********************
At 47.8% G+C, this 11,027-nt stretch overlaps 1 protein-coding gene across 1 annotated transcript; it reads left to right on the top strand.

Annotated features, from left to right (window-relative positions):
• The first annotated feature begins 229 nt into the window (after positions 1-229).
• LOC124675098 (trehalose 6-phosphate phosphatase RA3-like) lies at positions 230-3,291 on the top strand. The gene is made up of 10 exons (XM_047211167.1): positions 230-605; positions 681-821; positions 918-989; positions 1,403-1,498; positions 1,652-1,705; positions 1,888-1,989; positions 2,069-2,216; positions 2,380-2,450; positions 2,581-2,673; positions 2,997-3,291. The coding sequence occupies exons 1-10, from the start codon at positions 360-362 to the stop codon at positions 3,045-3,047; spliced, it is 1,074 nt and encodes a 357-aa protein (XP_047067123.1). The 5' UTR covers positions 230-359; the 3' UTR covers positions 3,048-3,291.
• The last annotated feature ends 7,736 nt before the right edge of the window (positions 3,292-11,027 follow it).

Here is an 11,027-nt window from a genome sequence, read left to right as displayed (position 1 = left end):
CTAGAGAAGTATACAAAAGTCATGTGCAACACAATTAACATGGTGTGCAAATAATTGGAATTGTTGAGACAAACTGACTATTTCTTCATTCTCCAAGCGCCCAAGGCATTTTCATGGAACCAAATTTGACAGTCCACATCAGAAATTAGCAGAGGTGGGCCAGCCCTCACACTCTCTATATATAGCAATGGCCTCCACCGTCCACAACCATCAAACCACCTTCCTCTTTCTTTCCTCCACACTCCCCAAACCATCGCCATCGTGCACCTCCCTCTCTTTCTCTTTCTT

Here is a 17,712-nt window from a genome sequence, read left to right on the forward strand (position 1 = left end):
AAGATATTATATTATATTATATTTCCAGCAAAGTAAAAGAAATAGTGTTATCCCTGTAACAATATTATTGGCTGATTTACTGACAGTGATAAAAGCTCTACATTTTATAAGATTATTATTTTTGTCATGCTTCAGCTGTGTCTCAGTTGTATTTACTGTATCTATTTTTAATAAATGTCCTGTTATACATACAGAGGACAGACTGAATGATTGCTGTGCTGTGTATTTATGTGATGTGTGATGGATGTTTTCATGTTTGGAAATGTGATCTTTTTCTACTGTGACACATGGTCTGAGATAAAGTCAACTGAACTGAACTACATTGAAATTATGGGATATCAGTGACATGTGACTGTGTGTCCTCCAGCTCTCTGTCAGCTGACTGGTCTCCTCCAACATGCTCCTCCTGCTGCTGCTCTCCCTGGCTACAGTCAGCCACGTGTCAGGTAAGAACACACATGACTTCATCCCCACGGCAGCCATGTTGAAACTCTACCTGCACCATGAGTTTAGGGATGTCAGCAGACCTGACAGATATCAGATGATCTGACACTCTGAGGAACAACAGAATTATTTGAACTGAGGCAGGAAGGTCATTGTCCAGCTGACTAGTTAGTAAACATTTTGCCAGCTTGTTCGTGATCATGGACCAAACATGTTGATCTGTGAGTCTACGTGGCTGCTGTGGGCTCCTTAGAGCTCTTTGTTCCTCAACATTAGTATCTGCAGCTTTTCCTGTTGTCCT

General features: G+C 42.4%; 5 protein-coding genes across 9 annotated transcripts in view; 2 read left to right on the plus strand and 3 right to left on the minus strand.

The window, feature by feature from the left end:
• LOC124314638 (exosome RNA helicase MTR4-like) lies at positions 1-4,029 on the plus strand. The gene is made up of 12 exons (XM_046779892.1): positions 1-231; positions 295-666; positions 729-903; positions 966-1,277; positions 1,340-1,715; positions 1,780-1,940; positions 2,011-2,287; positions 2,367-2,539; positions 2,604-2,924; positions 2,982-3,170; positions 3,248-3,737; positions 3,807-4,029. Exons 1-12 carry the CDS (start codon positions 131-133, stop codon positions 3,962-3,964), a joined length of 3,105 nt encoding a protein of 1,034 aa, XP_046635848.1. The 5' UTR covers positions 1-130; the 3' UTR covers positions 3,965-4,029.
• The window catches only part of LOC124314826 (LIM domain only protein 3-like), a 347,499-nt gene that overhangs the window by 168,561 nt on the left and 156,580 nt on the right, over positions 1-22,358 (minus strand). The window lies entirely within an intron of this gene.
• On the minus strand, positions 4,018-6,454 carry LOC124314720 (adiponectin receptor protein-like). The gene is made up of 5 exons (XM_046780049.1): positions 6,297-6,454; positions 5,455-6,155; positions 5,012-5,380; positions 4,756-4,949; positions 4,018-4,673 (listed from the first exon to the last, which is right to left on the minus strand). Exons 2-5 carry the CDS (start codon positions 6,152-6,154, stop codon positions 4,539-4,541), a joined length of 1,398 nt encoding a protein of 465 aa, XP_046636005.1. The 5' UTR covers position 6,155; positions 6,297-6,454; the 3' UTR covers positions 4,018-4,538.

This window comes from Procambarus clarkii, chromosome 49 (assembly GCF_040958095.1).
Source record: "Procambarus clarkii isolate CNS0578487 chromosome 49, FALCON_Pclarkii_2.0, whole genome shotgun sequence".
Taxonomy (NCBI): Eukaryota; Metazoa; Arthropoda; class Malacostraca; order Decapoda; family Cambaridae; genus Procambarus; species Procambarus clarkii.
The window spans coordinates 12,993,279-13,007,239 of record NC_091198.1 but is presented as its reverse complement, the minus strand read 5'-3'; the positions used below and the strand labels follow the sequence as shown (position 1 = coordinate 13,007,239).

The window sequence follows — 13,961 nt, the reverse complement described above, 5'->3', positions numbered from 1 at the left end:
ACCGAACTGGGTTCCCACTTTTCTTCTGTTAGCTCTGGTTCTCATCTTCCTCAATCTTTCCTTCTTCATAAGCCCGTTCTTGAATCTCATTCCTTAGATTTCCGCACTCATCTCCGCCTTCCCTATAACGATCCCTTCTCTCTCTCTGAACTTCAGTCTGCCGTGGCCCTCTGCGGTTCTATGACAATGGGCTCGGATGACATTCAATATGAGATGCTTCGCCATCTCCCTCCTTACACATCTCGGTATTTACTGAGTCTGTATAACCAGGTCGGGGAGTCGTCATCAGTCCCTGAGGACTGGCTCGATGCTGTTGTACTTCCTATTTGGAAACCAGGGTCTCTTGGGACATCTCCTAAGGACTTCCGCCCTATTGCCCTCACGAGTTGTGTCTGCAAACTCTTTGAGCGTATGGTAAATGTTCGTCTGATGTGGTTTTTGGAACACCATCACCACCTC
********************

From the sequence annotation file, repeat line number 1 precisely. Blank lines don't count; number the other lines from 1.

At 47.8% G+C, this 11,027-nt stretch overlaps 1 protein-coding gene across 1 annotated transcript; it reads left to right on the top strand.